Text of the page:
In the Phaedrus we find a more detailed account of the psychology and art of love than in the Symposium. This account will be our exclusive focus. The soul, whether divine or human, Socrates claims, is like “the natural union of a team of winged horses and their charioteer” (246a6–7). But whereas in a divine soul all three elements are “good and come from good stock,” in a human soul the white horse (familiar from Republic IV as the honor-loving spirited element) is “beautiful and good, and of similar stock,” while the black one (the Republic‘s appetitive element) is “the opposite and of the opposite stock,” so that “the driving in our case is necessarily difficult and troublesome” (a7-b4). When spirit together with the charioteer (the Republic‘s rational element, there too identified with what is truly human rather than bestial in us (588b10–589a4)) “leads us towards what is best and is in control,” we possess moderation (sôphrosunê) (237e2–3). But when “appetite drags us irrationally towards pleasures and rules in us, its rule is called excess (hubris)” (238a1–2). Of this excess, gluttony is one species, but erotic love another (238b7-c4). This is the bad kind of love—Pandemotic in the Symposium—that Lysias rightly disparages in the speech Phaedrus admires and reads to Socrates (230e6–234c5).
In Socrates’ view, however, there is also another kind of love, namely, “the madness of a man who, on seeing beauty here on earth, and being reminded of true beauty, becomes winged, and fluttering with eagerness to fly upwards, but unable to leave the ground, looks upwards like a bird, and takes no heed of things below—and that is what causes him to be regarded as mad” (249d5-e1). This madman is the philosopher of the Symposium, who when he falls in love with a boy is led by his love to ascend by stages to the form of the beautiful. What makes his madness a divine gift, however, is that the ascent is now revealed as involving recollection of a prior pre-natal ascent taken in the company of a god.
From the rich literary account of this ascent, we need to take away just one idea: souls have different psychological structures depending on which god they followed, since this sets an upper limit on how much of the forms they see, and so how much they can subsequently recollect. Since gaining access to forms nourishes and strengthens the rational element in the soul (248b5-c2), this also helps determine their motivational structure: the stronger their reason is, the more likely it will be to succeed in controlling the other elements in the soul.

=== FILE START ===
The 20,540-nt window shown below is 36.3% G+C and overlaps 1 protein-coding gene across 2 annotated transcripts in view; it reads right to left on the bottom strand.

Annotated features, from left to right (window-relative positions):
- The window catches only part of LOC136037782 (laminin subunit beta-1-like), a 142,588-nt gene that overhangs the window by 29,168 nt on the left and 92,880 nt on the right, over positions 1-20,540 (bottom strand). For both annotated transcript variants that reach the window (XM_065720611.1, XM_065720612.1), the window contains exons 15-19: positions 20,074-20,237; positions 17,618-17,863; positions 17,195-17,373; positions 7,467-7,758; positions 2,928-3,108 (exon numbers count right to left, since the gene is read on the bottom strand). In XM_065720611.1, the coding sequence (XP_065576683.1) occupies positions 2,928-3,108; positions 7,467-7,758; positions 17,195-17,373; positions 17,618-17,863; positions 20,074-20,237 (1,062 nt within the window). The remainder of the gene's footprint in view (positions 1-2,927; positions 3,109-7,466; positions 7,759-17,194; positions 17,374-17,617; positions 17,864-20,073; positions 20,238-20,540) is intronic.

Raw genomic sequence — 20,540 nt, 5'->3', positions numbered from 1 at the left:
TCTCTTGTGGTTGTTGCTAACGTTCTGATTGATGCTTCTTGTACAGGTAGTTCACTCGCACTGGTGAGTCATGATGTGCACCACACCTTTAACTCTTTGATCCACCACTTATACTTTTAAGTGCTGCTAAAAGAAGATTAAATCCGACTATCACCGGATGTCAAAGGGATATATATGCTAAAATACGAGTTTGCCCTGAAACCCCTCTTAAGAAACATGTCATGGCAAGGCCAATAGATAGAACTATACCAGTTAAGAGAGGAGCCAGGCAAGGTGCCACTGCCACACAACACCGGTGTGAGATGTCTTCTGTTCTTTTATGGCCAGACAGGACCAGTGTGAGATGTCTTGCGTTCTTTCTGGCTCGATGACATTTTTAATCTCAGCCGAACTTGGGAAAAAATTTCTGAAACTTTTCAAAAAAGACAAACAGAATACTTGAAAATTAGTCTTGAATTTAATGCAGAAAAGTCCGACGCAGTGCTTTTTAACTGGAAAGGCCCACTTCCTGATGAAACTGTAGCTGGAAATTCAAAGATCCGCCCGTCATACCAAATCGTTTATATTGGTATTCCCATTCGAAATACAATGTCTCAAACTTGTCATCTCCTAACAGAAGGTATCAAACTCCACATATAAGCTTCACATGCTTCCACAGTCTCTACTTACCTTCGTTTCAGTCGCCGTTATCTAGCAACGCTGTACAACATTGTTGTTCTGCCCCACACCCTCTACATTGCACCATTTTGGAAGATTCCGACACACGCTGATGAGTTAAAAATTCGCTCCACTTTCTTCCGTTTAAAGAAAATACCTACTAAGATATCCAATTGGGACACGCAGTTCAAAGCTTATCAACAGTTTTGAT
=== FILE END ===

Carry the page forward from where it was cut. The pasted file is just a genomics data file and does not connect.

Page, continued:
Followers of Zeus, for example, choose someone to love whose soul resembles their patron god. So they seek someone who is “naturally disposed to philosophy and leadership, and when they have found him and fall in love they do everything to make him philosophical” (252e1–5). Nonetheless, the falling itself involves a huge psychological upheaval. The black horse of appetite immediately urges towards sexual intercourse. The white horse—“constrained then as always by shame” (254a2)—holds itself back. Eventually, however, the black horse forces both the charioteer and the white horse “to move towards the beloved and mention to him the delights of sex” (a5–7). Again they balk, “indignant at being forced to do terrible and improper things” (b1). But finally, “when there is no limit to their plight, they follow its lead, giving in and agreeing to do what it tells them” (b2–3). As they come close to the beloved, however, to initiate intercourse, the flashing face of the beloved reminds the charioteer of the beautiful itself, so that his memory “again sees it standing together with temperance on a holy pedestal” (b5–7). He becomes frightened and “in sudden reverence falls on his back, and is forced at the same time to pull back the reins so violently as to bring the horses down on their haunches, the one willingly, because of it lack of resistance to him, but the unruly horse much against its will” (b7-c3). Eventually, “when the same thing happens to the evil horse many times, it allows the charioteer with his foresight to lead” (e5–7). If this control of appetite by reason and spirit continues—even when the boy has accepted his lover and embraces, kisses, and lies down with him—and draws them to “a well-ordered life and to philosophy,” they are blessedly happy here on earth, and, if they live such a life for three successive incarnations, they re-grow their wings and re-join the entourage of their god (255e2-b7).